It isn't necessarily the opportunities you get in business that make the difference; it is what you do with your opportunities. For evidence, look no further than the Beatles - not the famed Fab Four of John Lennon, Paul McCartney, George Harrison and Ringo Starr, but learn from the career of former Beatle Jimmie Nicol.
Who is Jimmy Nicol?
At the height of worldwide Beatlemania in the summer of 1964, just four months after their appearance on "Ed Sullivan" had cemented their position as the most famous musicians on the planet, the Beatles launched a tour of Europe, Hong Kong and Australia. The day before the tour was set to begin, Ringo had come down with tonsillitis and rather than postpone any shows, the Beatles invited a replacement drummer to perform with them temporarily.'
That drummer was Jimmie Nicol. The London native was 24 years old and an experienced journeyman, sitting in with various artists, though none with significant name-recognition today. He was recommended to the group by their producer George Martin, who had worked with him on a recording session.
Nicol was called at his home and quickly brought in to a rehearsal. By the next day, he was on stage, a temporary member of the most popular band in history, performing at the height of their popularity.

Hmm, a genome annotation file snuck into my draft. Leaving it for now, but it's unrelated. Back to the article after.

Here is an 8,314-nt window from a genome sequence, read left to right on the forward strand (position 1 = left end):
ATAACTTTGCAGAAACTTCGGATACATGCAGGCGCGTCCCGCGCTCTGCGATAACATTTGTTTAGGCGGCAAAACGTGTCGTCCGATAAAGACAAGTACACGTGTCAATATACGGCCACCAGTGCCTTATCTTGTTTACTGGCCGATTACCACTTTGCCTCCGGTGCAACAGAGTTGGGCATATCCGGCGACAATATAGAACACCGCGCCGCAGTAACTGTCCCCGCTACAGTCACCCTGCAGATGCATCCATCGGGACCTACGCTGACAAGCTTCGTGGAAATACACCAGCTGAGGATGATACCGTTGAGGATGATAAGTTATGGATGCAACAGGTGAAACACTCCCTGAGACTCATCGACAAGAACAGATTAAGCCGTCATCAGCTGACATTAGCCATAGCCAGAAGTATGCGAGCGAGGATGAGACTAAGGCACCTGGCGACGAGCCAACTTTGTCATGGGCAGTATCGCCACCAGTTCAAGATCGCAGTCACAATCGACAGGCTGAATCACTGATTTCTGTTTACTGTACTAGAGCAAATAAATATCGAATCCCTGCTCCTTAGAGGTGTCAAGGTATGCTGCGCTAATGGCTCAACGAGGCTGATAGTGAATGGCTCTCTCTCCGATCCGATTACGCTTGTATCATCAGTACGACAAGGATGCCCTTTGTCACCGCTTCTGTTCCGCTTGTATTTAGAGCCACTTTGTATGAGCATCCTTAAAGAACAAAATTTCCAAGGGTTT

Nicol's tenure with the band lasted less than two weeks - eight concerts in total, along with a TV appearance. Ringo rejoined the group in Melbourne, Australia, and Jimmie returned to Britain.
Along with a watch given to him by the Beatles manager Brian Epstein - inscribed with "From The Beatles And Brian Epstein To Jimmy [sic] - with appreciation and gratitude" - he received worldwide press coverage, fantastic experience and a significant paycheck.
By 1965, he was bankrupt.
He would eventually leave the music industry for an series of jobs, including manager of a button factory in Mexico. According to a 2005 article in Britain's Daily Mail, he now lives as a recluse in London.
Opportunities come to everyone, and to every business. Maybe not on the level of becoming a temporary Beatle, but opportunities nonetheless. But no matter how big the lucky break, if a business is not in a position to take advantage of momentum, the good fortune is likely to be just a blip.
After his stint with the Beatles, Nicol put out two singles with his own band, the Shubdubs, but these met with little commercial success. He would tour with other bands before his career wound down, but was not able to attach himself permanently to another top-flight group (though he played briefly with the Dave Clark Five).
Compare this to Ringo, who himself was a replacement for the Beatles long-time drummer Pete Best, who was kicked out of the band in 1962. Like Nicol, Ringo was an unspectacular, but solid drummer knocking around the music scene. But he was able to take advantage of his big break, and become a permanent member of the band.
At the beginning of the David Mamet movie "Spartan," one character says to another "you've been waiting your whole life for this moment, why aren't you ready?" In that quote is great advice for business: always be ready to take advantage of your opportunities.
by RTT Staff Writer
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